Indian landowner wants answers after construction crew bulldozes his fence

INDIAN LAND, SC Amanda Dunn loves horses. She keeps one of her horses and a donkey on her property on Indian land. His farm is just off busy Harrisburg Road. She says, “This road, as you can probably hear, is deadly.” She spent $10,000 to fence off her property to protect her animals and bystanders. She says, “I shouldn’t have taken the afternoon off, I had a good fence.”

She and a friend spent hours on Friday installing a temporary wire and T-bar fence, after construction crews leveled its post and rail fence. Dunn said, “They didn’t tell me they were coming to do this. They didn’t tell me when they did that. I have a lot of business trips coming and going for the next two months. What other fence will they knock down?

Dunn says it’s been difficult to get answers from anyone involved in the development of the Sugar Creek subdivision. She says, “I went to the state and got the plans that said they had nothing to do in that area, that it wouldn’t help traffic. So, I don’t know, they, I don’t know what they are doing. If only I knew.”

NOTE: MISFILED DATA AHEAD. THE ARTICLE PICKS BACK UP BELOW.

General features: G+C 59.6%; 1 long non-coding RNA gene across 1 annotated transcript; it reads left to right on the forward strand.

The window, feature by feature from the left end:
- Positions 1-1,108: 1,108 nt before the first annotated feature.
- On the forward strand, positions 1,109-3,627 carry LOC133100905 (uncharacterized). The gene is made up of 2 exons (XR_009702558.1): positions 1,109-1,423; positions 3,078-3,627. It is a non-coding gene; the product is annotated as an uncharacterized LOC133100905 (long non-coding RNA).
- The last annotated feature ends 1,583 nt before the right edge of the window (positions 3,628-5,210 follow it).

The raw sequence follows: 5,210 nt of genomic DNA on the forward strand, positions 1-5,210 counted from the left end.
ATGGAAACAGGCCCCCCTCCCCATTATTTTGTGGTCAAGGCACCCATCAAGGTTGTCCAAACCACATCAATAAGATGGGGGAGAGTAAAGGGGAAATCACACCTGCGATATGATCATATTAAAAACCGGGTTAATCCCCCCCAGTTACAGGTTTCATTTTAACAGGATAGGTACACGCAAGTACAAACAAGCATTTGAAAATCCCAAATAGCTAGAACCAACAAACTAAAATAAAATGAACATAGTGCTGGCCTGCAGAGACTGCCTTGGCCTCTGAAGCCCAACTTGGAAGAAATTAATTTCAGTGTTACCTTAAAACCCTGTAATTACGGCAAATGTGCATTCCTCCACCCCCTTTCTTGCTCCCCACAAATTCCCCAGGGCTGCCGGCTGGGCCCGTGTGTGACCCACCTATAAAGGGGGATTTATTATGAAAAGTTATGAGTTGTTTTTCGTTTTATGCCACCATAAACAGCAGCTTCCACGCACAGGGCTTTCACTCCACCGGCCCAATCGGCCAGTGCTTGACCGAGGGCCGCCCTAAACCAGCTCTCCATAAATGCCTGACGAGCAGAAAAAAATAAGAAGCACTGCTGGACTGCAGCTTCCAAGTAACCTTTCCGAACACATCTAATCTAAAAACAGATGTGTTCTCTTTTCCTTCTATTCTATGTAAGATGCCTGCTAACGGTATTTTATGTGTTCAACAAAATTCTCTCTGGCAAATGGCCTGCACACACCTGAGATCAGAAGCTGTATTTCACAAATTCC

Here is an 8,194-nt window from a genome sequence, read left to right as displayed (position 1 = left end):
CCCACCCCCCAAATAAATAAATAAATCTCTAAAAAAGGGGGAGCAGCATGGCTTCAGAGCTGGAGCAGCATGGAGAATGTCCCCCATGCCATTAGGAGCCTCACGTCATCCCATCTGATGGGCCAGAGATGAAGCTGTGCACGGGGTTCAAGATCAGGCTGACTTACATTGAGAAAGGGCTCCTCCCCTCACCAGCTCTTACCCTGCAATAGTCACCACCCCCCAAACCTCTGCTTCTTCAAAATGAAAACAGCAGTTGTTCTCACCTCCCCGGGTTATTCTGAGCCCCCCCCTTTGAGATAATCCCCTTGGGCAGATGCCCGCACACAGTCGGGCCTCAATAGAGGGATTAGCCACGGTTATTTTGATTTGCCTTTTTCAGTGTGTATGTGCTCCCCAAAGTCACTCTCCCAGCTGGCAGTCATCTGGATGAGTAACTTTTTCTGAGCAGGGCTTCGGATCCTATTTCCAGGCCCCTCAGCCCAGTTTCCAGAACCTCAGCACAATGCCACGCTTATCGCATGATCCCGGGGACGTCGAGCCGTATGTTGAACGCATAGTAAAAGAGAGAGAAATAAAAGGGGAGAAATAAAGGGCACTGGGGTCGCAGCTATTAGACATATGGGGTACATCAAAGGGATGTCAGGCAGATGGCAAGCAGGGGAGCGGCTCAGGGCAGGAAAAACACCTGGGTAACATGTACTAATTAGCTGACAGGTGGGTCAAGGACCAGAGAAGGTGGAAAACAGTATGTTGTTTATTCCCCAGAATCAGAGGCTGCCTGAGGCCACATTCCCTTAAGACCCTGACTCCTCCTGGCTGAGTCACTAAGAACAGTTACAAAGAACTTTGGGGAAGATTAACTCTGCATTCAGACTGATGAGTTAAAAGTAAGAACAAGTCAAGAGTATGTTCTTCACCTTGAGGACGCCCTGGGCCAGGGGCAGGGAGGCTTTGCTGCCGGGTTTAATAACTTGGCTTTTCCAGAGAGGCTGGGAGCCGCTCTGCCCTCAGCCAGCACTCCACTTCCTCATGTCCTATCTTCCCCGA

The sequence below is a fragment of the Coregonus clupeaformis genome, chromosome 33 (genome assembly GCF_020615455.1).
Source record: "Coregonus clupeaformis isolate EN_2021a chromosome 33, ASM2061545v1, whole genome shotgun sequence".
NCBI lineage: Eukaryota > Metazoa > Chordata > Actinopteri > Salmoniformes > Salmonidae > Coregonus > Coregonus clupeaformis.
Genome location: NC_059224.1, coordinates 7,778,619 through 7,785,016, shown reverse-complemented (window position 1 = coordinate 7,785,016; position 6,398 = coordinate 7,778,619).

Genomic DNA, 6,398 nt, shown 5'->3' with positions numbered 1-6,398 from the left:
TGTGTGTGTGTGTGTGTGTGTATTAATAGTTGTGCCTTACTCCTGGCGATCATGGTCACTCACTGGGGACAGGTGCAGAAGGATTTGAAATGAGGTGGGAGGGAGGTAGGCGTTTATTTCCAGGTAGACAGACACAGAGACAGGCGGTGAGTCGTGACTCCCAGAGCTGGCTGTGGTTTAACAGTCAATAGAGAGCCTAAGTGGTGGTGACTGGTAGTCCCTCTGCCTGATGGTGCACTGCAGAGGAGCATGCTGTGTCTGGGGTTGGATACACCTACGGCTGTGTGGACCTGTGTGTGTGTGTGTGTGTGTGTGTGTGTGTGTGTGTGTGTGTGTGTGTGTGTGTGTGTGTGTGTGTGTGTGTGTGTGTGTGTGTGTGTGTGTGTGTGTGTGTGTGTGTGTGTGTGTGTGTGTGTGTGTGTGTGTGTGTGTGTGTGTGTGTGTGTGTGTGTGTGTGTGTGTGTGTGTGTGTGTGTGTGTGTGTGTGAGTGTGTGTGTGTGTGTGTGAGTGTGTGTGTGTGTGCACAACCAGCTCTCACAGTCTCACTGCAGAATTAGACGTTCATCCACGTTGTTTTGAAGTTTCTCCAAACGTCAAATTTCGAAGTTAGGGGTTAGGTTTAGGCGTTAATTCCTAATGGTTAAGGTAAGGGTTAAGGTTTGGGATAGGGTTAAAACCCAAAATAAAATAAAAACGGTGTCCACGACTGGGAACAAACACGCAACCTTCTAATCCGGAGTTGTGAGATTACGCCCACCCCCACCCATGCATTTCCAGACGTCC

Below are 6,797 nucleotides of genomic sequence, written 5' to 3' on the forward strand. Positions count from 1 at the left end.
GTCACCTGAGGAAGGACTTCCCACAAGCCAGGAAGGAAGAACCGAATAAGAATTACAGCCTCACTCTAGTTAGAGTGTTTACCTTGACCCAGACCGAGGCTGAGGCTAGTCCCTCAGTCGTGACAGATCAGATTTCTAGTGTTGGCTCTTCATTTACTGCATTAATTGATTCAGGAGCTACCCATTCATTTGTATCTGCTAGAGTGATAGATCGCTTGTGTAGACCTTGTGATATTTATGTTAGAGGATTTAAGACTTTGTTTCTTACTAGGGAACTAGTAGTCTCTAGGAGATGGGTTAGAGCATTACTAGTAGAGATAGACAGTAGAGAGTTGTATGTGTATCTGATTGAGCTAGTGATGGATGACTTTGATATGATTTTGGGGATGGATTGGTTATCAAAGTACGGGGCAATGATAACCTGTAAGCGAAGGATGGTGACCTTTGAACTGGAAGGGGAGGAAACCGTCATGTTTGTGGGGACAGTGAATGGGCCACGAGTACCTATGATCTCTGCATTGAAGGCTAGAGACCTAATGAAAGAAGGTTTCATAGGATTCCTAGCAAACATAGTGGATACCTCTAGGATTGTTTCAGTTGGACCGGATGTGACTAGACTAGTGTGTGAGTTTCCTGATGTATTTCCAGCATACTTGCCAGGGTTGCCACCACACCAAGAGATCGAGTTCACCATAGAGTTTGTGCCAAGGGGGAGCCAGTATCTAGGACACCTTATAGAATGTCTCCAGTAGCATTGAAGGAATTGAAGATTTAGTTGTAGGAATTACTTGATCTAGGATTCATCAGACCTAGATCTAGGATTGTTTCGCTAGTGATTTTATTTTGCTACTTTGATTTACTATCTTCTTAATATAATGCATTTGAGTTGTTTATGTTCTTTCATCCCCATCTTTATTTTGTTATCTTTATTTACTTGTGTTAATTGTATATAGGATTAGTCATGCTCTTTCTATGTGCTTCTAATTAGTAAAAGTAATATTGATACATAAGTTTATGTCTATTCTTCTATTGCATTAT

She says when her neighbors across the street saw what was happening, they tried to tell the construction crew to stop and were told to mind their own business. Dunn says, “It would be everybody’s business if my horse got on the road and killed somebody.”

The WCCB has emailed the Lancaster County Planning Director, engineering firm Ramey Kemp & Associates and the South Carolina Department of Transportation for answers on this flattened fence line. As soon as someone responds, we’ll let you know.

About Wanda G. Warren

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